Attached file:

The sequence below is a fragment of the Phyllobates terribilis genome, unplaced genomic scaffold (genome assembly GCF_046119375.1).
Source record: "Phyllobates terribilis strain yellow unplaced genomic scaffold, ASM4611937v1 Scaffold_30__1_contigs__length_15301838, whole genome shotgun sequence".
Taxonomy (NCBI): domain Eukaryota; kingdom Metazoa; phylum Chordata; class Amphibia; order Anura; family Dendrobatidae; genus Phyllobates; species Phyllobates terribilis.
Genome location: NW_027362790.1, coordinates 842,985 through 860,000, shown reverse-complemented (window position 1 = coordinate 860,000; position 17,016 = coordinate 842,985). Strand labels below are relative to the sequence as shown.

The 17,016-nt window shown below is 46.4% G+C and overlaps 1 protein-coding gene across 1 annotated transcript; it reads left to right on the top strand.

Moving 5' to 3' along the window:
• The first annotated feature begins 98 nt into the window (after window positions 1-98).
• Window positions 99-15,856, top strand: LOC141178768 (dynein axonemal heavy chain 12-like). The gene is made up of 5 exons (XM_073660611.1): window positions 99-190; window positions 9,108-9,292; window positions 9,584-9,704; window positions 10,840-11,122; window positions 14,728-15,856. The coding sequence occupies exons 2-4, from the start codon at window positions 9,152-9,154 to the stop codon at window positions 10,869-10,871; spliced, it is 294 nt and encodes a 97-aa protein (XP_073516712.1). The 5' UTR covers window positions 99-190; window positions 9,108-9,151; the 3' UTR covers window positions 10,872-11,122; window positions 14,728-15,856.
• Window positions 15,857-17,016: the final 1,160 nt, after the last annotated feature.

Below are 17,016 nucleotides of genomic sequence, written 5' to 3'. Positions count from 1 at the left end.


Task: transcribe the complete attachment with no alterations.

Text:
The sequence below is a fragment of the Phyllobates terribilis genome, unplaced genomic scaffold (genome assembly GCF_046119375.1).
Source record: "Phyllobates terribilis strain yellow unplaced genomic scaffold, ASM4611937v1 Scaffold_30__1_contigs__length_15301838, whole genome shotgun sequence".
Taxonomy (NCBI): domain Eukaryota; kingdom Metazoa; phylum Chordata; class Amphibia; order Anura; family Dendrobatidae; genus Phyllobates; species Phyllobates terribilis.
Genome location: NW_027362790.1, coordinates 842,985 through 860,000, shown reverse-complemented (window position 1 = coordinate 860,000; position 17,016 = coordinate 842,985). Strand labels below are relative to the sequence as shown.

The 17,016-nt window shown below is 46.4% G+C and overlaps 1 protein-coding gene across 1 annotated transcript; it reads left to right on the top strand.

Moving 5' to 3' along the window:
• The first annotated feature begins 98 nt into the window (after window positions 1-98).
• Window positions 99-15,856, top strand: LOC141178768 (dynein axonemal heavy chain 12-like). The gene is made up of 5 exons (XM_073660611.1): window positions 99-190; window positions 9,108-9,292; window positions 9,584-9,704; window positions 10,840-11,122; window positions 14,728-15,856. The coding sequence occupies exons 2-4, from the start codon at window positions 9,152-9,154 to the stop codon at window positions 10,869-10,871; spliced, it is 294 nt and encodes a 97-aa protein (XP_073516712.1). The 5' UTR covers window positions 99-190; window positions 9,108-9,151; the 3' UTR covers window positions 10,872-11,122; window positions 14,728-15,856.
• Window positions 15,857-17,016: the final 1,160 nt, after the last annotated feature.

Below are 17,016 nucleotides of genomic sequence, written 5' to 3'. Positions count from 1 at the left end.